HEC has been striving for strengthening the autonomy of universities with fairness and accountability, said Higher Education Commission (HEC) Chairman Dr Tariq Banuri, on Monday. He made these remarks while talking to a delegation of the Federation of All Pakistan Universities Academic Staff Association (FAPUASA) who called on him at the Commission Secretariat.
FAPUASA representatives presented their concerns about the victimisation of faculty by the management of different universities. They lamented that teachers were being removed from their services, suppressing their right to freedom of speech. “We do not raise any objection if actions are taken against faculty on the basis of financial or moral corruption.” FAPUASA requested HEC to set up a grievance council, which would adjudicate on such matters through a transparent judicial process.
Dr Banuri said HEC strongly supports a timely, fair resolution to the issues of faculty as well as all other academic community members. He promised to examine the pros and cons of the grievances council, both legally and practically, along with consultation with other stakeholders, especially the Vice-Chancellors’ Committee. In addition to this, he drew attention that the urgent need was to build a consensus over a formal “Charter of Rights” of faculty members, especially with regard to the need to protect intellectual freedom on campuses.
In response to several comments regarding harassment and ill-treatment of faculty members, the chairman HEC suggested that all stakeholders, including FAPUASA, the VC’s Committee, and HEC must develop a code of conduct for academia. This would not only create consensus over a desirable framework for interaction among academics but would also work as a model that could be presented to the rest of society.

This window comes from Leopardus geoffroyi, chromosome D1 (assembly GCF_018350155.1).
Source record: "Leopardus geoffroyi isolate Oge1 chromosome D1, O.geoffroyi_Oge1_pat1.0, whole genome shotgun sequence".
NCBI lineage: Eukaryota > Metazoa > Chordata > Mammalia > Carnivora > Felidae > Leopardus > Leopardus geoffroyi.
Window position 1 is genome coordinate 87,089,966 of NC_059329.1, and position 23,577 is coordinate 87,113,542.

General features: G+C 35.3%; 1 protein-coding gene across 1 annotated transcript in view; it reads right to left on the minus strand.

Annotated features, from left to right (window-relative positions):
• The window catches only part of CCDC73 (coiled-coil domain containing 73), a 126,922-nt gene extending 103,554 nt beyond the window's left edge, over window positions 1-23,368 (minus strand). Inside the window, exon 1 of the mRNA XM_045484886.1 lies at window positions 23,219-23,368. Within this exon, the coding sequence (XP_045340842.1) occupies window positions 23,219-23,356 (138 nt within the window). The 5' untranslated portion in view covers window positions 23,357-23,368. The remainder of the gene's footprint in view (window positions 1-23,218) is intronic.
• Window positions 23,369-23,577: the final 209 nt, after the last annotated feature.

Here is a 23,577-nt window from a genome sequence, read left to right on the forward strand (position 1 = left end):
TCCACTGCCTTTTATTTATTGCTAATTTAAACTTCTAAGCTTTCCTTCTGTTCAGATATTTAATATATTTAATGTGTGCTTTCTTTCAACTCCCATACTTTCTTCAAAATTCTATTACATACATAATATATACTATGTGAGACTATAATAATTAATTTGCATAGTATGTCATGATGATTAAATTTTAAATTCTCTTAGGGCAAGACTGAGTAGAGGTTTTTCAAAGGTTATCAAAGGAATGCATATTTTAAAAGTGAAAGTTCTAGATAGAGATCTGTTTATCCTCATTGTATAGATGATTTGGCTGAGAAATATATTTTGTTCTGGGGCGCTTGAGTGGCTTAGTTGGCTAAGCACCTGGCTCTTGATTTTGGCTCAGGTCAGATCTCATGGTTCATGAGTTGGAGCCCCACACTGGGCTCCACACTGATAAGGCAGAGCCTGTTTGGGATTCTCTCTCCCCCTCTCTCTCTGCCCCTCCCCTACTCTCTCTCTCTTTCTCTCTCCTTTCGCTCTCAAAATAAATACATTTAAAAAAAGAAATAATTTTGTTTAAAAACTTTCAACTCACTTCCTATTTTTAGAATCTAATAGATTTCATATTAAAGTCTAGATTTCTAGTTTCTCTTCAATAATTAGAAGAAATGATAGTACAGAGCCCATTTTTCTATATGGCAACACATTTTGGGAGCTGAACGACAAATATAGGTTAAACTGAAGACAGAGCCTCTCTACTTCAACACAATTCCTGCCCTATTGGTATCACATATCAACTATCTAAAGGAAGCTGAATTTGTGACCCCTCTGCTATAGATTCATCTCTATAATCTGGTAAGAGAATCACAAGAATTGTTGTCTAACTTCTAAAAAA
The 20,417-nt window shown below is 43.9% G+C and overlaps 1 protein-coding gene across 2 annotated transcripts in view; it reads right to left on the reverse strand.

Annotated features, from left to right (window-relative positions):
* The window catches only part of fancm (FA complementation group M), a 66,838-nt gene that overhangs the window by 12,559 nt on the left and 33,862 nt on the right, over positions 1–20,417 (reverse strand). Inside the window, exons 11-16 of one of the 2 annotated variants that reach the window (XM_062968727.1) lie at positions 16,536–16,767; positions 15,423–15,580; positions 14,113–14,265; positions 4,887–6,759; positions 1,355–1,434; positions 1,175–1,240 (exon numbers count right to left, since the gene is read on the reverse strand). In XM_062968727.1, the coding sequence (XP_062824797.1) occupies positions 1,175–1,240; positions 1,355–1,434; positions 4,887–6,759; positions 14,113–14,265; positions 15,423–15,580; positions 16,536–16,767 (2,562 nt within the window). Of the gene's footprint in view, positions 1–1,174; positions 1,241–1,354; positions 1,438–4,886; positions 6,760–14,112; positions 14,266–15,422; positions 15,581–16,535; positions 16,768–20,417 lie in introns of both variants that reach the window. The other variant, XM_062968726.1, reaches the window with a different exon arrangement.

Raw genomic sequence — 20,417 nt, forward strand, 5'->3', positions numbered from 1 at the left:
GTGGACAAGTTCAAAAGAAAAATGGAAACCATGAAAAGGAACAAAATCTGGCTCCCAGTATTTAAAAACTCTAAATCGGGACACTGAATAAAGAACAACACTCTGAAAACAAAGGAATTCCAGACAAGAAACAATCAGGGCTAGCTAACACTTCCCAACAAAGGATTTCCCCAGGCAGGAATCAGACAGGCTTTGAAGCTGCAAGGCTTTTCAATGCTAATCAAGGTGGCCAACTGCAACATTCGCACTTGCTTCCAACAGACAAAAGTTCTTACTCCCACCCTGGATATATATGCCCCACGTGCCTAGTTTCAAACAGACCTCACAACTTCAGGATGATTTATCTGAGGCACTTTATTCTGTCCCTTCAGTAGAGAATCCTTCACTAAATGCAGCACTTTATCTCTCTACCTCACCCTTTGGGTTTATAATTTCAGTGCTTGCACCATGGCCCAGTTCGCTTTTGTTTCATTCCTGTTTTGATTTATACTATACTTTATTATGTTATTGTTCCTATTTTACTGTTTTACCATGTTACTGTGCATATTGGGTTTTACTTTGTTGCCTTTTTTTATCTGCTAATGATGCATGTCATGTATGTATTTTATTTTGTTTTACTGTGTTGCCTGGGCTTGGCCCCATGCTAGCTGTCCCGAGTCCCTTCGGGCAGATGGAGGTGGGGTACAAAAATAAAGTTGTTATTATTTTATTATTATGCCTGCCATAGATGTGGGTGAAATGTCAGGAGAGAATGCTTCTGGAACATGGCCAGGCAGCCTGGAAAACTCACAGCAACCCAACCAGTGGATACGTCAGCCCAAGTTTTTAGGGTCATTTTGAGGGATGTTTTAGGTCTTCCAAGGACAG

On other matters, all participants agreed that the government’s funding for higher education should be enhanced rather than slashed. Dr Banuri said nobody in the Government disagrees with this proposition. Yet, the funding for higher education was still low and had recently been slashed even further. As against the global norm of an allocation of 1 percent of GDP for higher education, the proposed funding in the fiscal year 2019-20 would amount to only 0.18 per cent, which was the lowest ratio since the establishment of the HEC. Government funding per student was also one of the lowest in the world. “We academicians have the reasons and facts on our side and we should use these to convince government authorities.”
In response to a question regarding research funding, he assured the participants that no HEC programme had been stopped and that the allocation for research and research-related expenses (including conferences, research travel, start-up grants, anti-plagiarism software and access to digital libraries) was being enhanced significantly. In addition to the NRPU, HEC was also launching two new initiatives, including National Challenge Fund (NCF) and the Local Challenge Fund (LCF), which would support consortiums of universities to contribute to the resolution to national and local challenges respectively. He said universities would be encouraged to expend at least five percent of their budgets on research related expenditures.
In response to demands by faculty members, Dr Banuri said HEC was supportive of enhanced benefits to faculty members, including tax rebate and higher retirement age. He said demands of TTS/ BPS Committee had been received and were being examined internally by the HEC. He assured the FAPUASA delegates that HEC will seek to provide relief, as much as possible, to all groups of faculty members.